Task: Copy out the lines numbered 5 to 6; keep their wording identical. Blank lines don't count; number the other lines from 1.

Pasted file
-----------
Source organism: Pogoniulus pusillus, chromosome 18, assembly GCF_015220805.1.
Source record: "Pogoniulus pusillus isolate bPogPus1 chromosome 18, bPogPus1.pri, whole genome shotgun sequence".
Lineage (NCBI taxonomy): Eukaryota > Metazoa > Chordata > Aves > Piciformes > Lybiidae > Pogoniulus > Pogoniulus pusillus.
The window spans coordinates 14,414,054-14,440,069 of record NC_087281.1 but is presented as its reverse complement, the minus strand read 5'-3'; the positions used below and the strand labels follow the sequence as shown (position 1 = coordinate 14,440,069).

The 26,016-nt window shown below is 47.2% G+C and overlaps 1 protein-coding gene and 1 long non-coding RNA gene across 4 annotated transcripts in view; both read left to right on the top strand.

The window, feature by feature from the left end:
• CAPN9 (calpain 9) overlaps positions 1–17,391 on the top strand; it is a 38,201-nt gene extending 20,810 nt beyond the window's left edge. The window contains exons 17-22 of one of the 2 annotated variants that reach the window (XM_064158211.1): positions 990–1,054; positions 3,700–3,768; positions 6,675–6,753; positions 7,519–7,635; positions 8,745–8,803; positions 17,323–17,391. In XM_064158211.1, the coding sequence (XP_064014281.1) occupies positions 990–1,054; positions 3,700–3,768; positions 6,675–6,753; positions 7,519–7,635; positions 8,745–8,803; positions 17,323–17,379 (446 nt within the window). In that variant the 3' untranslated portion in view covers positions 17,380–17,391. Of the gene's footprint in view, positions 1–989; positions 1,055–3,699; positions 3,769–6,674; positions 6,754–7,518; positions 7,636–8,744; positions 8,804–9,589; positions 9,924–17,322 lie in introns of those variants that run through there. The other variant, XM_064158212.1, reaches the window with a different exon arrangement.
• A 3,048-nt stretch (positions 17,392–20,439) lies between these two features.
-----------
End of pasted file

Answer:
The 26,016-nt window shown below is 47.2% G+C and overlaps 1 protein-coding gene and 1 long non-coding RNA gene across 4 annotated transcripts in view; both read left to right on the top strand.

The window, feature by feature from the left end: